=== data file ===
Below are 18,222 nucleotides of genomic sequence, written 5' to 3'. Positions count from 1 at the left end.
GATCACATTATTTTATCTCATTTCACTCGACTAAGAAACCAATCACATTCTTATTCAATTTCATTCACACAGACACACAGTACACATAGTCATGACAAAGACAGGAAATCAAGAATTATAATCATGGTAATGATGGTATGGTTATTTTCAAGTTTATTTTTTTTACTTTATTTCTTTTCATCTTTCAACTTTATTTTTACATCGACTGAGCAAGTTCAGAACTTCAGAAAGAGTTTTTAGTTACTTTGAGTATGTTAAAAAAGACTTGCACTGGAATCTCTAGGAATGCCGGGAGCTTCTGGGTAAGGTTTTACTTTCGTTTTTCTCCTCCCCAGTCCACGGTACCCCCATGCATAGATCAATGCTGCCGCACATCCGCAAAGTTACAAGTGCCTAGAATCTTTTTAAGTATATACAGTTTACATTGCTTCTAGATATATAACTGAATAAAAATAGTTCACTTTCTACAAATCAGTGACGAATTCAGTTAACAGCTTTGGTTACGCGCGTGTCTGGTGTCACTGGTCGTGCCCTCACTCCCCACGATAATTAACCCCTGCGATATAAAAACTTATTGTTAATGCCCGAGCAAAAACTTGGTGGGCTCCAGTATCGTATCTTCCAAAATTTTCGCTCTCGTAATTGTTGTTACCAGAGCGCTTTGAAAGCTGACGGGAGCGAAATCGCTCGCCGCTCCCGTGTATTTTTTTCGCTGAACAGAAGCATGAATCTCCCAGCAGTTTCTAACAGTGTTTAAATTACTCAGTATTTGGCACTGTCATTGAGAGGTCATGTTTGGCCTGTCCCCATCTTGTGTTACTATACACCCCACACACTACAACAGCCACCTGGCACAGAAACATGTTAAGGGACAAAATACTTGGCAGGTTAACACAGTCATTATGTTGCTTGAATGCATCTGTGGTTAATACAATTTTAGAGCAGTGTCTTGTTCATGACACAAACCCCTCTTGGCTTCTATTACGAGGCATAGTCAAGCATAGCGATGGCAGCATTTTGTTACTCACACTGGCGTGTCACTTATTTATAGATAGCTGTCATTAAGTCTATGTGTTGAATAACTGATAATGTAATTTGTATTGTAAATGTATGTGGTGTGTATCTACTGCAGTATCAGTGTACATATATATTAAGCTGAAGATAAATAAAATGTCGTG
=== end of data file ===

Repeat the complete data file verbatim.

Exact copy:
Below are 18,222 nucleotides of genomic sequence, written 5' to 3'. Positions count from 1 at the left end.
GATCACATTATTTTATCTCATTTCACTCGACTAAGAAACCAATCACATTCTTATTCAATTTCATTCACACAGACACACAGTACACATAGTCATGACAAAGACAGGAAATCAAGAATTATAATCATGGTAATGATGGTATGGTTATTTTCAAGTTTATTTTTTTTACTTTATTTCTTTTCATCTTTCAACTTTATTTTTACATCGACTGAGCAAGTTCAGAACTTCAGAAAGAGTTTTTAGTTACTTTGAGTATGTTAAAAAAGACTTGCACTGGAATCTCTAGGAATGCCGGGAGCTTCTGGGTAAGGTTTTACTTTCGTTTTTCTCCTCCCCAGTCCACGGTACCCCCATGCATAGATCAATGCTGCCGCACATCCGCAAAGTTACAAGTGCCTAGAATCTTTTTAAGTATATACAGTTTACATTGCTTCTAGATATATAACTGAATAAAAATAGTTCACTTTCTACAAATCAGTGACGAATTCAGTTAACAGCTTTGGTTACGCGCGTGTCTGGTGTCACTGGTCGTGCCCTCACTCCCCACGATAATTAACCCCTGCGATATAAAAACTTATTGTTAATGCCCGAGCAAAAACTTGGTGGGCTCCAGTATCGTATCTTCCAAAATTTTCGCTCTCGTAATTGTTGTTACCAGAGCGCTTTGAAAGCTGACGGGAGCGAAATCGCTCGCCGCTCCCGTGTATTTTTTTCGCTGAACAGAAGCATGAATCTCCCAGCAGTTTCTAACAGTGTTTAAATTACTCAGTATTTGGCACTGTCATTGAGAGGTCATGTTTGGCCTGTCCCCATCTTGTGTTACTATACACCCCACACACTACAACAGCCACCTGGCACAGAAACATGTTAAGGGACAAAATACTTGGCAGGTTAACACAGTCATTATGTTGCTTGAATGCATCTGTGGTTAATACAATTTTAGAGCAGTGTCTTGTTCATGACACAAACCCCTCTTGGCTTCTATTACGAGGCATAGTCAAGCATAGCGATGGCAGCATTTTGTTACTCACACTGGCGTGTCACTTATTTATAGATAGCTGTCATTAAGTCTATGTGTTGAATAACTGATAATGTAATTTGTATTGTAAATGTATGTGGTGTGTATCTACTGCAGTATCAGTGTACATATATATTAAGCTGAAGATAAATAAAATGTCGTG